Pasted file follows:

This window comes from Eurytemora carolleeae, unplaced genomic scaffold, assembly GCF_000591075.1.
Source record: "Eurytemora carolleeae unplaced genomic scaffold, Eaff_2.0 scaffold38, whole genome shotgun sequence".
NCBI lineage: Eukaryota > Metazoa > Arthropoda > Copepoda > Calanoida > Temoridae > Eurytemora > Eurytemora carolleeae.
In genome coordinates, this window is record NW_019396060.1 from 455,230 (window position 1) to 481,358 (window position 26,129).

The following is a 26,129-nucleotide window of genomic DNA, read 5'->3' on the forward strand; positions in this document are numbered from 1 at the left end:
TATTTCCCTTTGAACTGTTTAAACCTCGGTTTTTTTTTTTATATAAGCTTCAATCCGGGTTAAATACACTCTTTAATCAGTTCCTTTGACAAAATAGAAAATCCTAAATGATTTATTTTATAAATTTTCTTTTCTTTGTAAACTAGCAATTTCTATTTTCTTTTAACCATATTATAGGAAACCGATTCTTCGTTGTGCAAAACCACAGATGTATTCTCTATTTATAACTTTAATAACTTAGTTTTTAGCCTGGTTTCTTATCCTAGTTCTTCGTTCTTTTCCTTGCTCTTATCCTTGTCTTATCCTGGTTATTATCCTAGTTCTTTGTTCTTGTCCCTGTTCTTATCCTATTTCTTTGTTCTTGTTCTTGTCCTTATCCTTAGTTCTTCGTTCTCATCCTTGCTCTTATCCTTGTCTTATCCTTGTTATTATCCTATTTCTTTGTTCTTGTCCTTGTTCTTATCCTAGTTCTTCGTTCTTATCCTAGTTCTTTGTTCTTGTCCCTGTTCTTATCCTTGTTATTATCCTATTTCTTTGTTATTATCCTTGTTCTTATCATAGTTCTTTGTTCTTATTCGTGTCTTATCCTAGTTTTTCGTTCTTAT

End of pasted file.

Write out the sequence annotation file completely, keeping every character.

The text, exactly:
This window comes from Eurytemora carolleeae, unplaced genomic scaffold, assembly GCF_000591075.1.
Source record: "Eurytemora carolleeae unplaced genomic scaffold, Eaff_2.0 scaffold38, whole genome shotgun sequence".
NCBI lineage: Eukaryota > Metazoa > Arthropoda > Copepoda > Calanoida > Temoridae > Eurytemora > Eurytemora carolleeae.
In genome coordinates, this window is record NW_019396060.1 from 455,230 (window position 1) to 481,358 (window position 26,129).

The following is a 26,129-nucleotide window of genomic DNA, read 5'->3' on the forward strand; positions in this document are numbered from 1 at the left end:
TATTTCCCTTTGAACTGTTTAAACCTCGGTTTTTTTTTTTATATAAGCTTCAATCCGGGTTAAATACACTCTTTAATCAGTTCCTTTGACAAAATAGAAAATCCTAAATGATTTATTTTATAAATTTTCTTTTCTTTGTAAACTAGCAATTTCTATTTTCTTTTAACCATATTATAGGAAACCGATTCTTCGTTGTGCAAAACCACAGATGTATTCTCTATTTATAACTTTAATAACTTAGTTTTTAGCCTGGTTTCTTATCCTAGTTCTTCGTTCTTTTCCTTGCTCTTATCCTTGTCTTATCCTGGTTATTATCCTAGTTCTTTGTTCTTGTCCCTGTTCTTATCCTATTTCTTTGTTCTTGTTCTTGTCCTTATCCTTAGTTCTTCGTTCTCATCCTTGCTCTTATCCTTGTCTTATCCTTGTTATTATCCTATTTCTTTGTTCTTGTCCTTGTTCTTATCCTAGTTCTTCGTTCTTATCCTAGTTCTTTGTTCTTGTCCCTGTTCTTATCCTTGTTATTATCCTATTTCTTTGTTATTATCCTTGTTCTTATCATAGTTCTTTGTTCTTATTCGTGTCTTATCCTAGTTTTTCGTTCTTAT